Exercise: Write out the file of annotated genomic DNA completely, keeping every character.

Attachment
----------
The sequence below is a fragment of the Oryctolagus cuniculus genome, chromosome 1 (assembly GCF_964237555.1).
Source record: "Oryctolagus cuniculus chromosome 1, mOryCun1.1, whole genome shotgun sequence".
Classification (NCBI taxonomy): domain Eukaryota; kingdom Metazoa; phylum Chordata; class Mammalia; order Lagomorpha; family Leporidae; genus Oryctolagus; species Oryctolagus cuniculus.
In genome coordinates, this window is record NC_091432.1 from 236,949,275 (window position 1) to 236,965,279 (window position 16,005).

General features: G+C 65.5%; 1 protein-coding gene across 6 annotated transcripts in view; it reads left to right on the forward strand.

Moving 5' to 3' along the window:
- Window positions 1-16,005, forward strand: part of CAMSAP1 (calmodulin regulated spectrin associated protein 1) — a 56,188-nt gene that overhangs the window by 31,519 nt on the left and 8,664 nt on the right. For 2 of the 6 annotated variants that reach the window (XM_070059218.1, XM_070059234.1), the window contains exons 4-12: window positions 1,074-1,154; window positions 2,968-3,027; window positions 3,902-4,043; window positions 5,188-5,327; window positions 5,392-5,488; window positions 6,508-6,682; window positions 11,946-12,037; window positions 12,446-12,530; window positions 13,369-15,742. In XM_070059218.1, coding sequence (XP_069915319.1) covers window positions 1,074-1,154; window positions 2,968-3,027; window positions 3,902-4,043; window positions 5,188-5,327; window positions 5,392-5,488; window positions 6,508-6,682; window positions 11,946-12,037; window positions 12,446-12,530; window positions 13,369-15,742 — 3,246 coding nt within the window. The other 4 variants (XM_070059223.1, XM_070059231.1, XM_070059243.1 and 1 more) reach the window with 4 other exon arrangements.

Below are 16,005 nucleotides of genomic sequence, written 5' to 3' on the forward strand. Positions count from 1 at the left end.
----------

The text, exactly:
The sequence below is a fragment of the Oryctolagus cuniculus genome, chromosome 1 (assembly GCF_964237555.1).
Source record: "Oryctolagus cuniculus chromosome 1, mOryCun1.1, whole genome shotgun sequence".
Classification (NCBI taxonomy): domain Eukaryota; kingdom Metazoa; phylum Chordata; class Mammalia; order Lagomorpha; family Leporidae; genus Oryctolagus; species Oryctolagus cuniculus.
In genome coordinates, this window is record NC_091432.1 from 236,949,275 (window position 1) to 236,965,279 (window position 16,005).

General features: G+C 65.5%; 1 protein-coding gene across 6 annotated transcripts in view; it reads left to right on the forward strand.

Moving 5' to 3' along the window:
- Window positions 1-16,005, forward strand: part of CAMSAP1 (calmodulin regulated spectrin associated protein 1) — a 56,188-nt gene that overhangs the window by 31,519 nt on the left and 8,664 nt on the right. For 2 of the 6 annotated variants that reach the window (XM_070059218.1, XM_070059234.1), the window contains exons 4-12: window positions 1,074-1,154; window positions 2,968-3,027; window positions 3,902-4,043; window positions 5,188-5,327; window positions 5,392-5,488; window positions 6,508-6,682; window positions 11,946-12,037; window positions 12,446-12,530; window positions 13,369-15,742. In XM_070059218.1, coding sequence (XP_069915319.1) covers window positions 1,074-1,154; window positions 2,968-3,027; window positions 3,902-4,043; window positions 5,188-5,327; window positions 5,392-5,488; window positions 6,508-6,682; window positions 11,946-12,037; window positions 12,446-12,530; window positions 13,369-15,742 — 3,246 coding nt within the window. The other 4 variants (XM_070059223.1, XM_070059231.1, XM_070059243.1 and 1 more) reach the window with 4 other exon arrangements.

Below are 16,005 nucleotides of genomic sequence, written 5' to 3' on the forward strand. Positions count from 1 at the left end.